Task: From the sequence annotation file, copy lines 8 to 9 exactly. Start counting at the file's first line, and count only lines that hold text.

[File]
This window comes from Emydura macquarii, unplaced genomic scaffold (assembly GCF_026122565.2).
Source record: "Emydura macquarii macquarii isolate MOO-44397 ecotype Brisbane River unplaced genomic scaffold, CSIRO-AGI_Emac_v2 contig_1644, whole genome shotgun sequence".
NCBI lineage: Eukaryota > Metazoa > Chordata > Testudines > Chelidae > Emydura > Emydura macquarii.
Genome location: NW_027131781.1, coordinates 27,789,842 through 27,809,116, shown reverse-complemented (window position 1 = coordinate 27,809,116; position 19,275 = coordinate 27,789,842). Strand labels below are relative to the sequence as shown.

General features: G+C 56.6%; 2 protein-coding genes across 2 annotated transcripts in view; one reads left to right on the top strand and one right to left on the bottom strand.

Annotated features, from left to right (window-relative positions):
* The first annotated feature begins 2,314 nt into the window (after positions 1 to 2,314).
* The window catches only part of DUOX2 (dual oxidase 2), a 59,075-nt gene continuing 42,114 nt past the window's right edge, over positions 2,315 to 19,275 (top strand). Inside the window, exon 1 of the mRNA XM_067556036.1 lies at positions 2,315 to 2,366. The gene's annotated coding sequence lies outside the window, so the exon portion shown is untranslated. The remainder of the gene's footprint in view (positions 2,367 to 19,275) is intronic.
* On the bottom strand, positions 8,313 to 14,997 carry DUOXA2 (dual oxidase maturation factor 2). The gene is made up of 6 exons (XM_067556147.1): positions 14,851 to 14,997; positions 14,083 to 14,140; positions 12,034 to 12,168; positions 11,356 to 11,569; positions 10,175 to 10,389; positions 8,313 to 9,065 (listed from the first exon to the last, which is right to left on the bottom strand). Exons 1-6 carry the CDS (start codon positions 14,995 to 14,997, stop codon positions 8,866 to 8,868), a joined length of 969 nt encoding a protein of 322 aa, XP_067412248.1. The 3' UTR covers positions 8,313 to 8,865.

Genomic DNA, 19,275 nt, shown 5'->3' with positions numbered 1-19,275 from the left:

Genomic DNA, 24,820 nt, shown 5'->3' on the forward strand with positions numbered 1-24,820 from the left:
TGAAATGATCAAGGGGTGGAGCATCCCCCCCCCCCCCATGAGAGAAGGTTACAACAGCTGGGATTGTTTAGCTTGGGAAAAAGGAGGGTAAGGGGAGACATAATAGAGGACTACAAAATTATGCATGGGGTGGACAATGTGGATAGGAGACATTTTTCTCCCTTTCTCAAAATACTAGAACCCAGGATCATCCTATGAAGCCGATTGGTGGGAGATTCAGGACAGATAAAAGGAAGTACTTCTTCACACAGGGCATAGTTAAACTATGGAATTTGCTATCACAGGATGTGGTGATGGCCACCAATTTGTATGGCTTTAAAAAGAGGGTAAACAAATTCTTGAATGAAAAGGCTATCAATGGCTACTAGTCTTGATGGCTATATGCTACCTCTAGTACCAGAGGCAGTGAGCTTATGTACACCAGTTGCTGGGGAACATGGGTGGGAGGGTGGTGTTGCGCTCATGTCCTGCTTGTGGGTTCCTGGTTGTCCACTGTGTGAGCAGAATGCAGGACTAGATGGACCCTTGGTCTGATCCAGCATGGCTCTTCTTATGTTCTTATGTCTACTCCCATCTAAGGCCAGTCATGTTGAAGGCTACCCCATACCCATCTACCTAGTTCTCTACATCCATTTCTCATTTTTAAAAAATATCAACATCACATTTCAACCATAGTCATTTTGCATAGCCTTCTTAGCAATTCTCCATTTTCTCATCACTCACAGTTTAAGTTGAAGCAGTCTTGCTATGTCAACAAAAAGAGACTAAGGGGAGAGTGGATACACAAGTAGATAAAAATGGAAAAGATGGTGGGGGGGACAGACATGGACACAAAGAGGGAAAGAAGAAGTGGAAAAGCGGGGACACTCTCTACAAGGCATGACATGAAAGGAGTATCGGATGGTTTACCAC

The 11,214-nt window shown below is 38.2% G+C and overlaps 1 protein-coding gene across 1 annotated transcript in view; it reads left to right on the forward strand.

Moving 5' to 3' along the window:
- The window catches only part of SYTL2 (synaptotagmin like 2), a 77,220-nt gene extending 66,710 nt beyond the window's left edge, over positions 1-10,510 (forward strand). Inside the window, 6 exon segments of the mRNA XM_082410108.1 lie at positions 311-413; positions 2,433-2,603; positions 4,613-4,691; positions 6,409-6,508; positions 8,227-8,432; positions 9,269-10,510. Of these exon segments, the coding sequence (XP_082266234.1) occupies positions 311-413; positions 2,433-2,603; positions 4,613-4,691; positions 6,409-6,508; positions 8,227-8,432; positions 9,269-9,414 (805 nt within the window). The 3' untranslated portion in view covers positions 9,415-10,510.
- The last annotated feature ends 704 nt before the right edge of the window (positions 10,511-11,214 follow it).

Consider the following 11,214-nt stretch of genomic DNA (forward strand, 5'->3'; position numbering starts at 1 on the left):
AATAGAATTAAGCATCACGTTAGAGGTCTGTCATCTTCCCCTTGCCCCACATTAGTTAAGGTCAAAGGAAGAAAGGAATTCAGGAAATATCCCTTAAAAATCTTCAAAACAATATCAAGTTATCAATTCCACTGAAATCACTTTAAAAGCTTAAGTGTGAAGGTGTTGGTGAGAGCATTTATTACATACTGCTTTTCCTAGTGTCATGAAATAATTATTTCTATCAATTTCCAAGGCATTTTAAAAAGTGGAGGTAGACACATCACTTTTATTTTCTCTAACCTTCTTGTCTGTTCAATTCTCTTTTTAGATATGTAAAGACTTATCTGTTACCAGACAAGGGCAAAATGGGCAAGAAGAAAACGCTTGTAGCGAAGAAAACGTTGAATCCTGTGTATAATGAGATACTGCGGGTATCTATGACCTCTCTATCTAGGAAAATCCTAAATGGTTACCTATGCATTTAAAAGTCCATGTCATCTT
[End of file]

* The window catches only part of DUOX2 (dual oxidase 2), a 59,075-nt gene continuing 42,114 nt past the window's right edge, over positions 2,315 to 19,275 (top strand). Inside the window, exon 1 of the mRNA XM_067556036.1 lies at positions 2,315 to 2,366. The gene's annotated coding sequence lies outside the window, so the exon portion shown is untranslated. The remainder of the gene's footprint in view (positions 2,367 to 19,275) is intronic.
* On the bottom strand, positions 8,313 to 14,997 carry DUOXA2 (dual oxidase maturation factor 2). The gene is made up of 6 exons (XM_067556147.1): positions 14,851 to 14,997; positions 14,083 to 14,140; positions 12,034 to 12,168; positions 11,356 to 11,569; positions 10,175 to 10,389; positions 8,313 to 9,065 (listed from the first exon to the last, which is right to left on the bottom strand). Exons 1-6 carry the CDS (start codon positions 14,995 to 14,997, stop codon positions 8,866 to 8,868), a joined length of 969 nt encoding a protein of 322 aa, XP_067412248.1. The 3' UTR covers positions 8,313 to 8,865.